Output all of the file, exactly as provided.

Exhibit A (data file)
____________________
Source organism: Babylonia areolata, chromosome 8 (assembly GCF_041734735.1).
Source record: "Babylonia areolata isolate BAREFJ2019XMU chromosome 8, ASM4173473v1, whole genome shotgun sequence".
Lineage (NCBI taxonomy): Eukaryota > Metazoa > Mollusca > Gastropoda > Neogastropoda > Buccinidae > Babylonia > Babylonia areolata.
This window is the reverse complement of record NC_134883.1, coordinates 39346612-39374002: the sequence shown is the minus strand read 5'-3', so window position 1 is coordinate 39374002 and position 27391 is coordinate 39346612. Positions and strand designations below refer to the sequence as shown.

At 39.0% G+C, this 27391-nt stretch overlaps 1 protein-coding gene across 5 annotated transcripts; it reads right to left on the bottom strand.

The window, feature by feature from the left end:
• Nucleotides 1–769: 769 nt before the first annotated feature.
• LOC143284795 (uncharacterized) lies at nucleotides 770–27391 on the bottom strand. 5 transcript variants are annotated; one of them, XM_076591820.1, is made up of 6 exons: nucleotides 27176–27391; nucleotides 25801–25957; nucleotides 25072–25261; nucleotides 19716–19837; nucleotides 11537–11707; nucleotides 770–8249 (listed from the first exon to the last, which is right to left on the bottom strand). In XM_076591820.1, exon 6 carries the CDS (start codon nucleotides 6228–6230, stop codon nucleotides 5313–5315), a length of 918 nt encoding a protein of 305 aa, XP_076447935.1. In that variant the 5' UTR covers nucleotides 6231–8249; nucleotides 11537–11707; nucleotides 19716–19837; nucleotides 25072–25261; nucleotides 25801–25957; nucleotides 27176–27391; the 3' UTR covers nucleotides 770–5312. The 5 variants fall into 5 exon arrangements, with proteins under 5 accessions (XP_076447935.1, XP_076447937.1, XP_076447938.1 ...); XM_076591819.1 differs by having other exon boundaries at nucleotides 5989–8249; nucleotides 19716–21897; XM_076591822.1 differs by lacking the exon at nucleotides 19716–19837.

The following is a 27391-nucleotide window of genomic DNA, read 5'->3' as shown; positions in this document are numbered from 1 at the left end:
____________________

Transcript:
Source organism: Babylonia areolata, chromosome 8 (assembly GCF_041734735.1).
Source record: "Babylonia areolata isolate BAREFJ2019XMU chromosome 8, ASM4173473v1, whole genome shotgun sequence".
Lineage (NCBI taxonomy): Eukaryota > Metazoa > Mollusca > Gastropoda > Neogastropoda > Buccinidae > Babylonia > Babylonia areolata.
This window is the reverse complement of record NC_134883.1, coordinates 39346612-39374002: the sequence shown is the minus strand read 5'-3', so window position 1 is coordinate 39374002 and position 27391 is coordinate 39346612. Positions and strand designations below refer to the sequence as shown.

At 39.0% G+C, this 27391-nt stretch overlaps 1 protein-coding gene across 5 annotated transcripts; it reads right to left on the bottom strand.

The window, feature by feature from the left end:
• Nucleotides 1–769: 769 nt before the first annotated feature.
• LOC143284795 (uncharacterized) lies at nucleotides 770–27391 on the bottom strand. 5 transcript variants are annotated; one of them, XM_076591820.1, is made up of 6 exons: nucleotides 27176–27391; nucleotides 25801–25957; nucleotides 25072–25261; nucleotides 19716–19837; nucleotides 11537–11707; nucleotides 770–8249 (listed from the first exon to the last, which is right to left on the bottom strand). In XM_076591820.1, exon 6 carries the CDS (start codon nucleotides 6228–6230, stop codon nucleotides 5313–5315), a length of 918 nt encoding a protein of 305 aa, XP_076447935.1. In that variant the 5' UTR covers nucleotides 6231–8249; nucleotides 11537–11707; nucleotides 19716–19837; nucleotides 25072–25261; nucleotides 25801–25957; nucleotides 27176–27391; the 3' UTR covers nucleotides 770–5312. The 5 variants fall into 5 exon arrangements, with proteins under 5 accessions (XP_076447935.1, XP_076447937.1, XP_076447938.1 ...); XM_076591819.1 differs by having other exon boundaries at nucleotides 5989–8249; nucleotides 19716–21897; XM_076591822.1 differs by lacking the exon at nucleotides 19716–19837.

The following is a 27391-nucleotide window of genomic DNA, read 5'->3' as shown; positions in this document are numbered from 1 at the left end: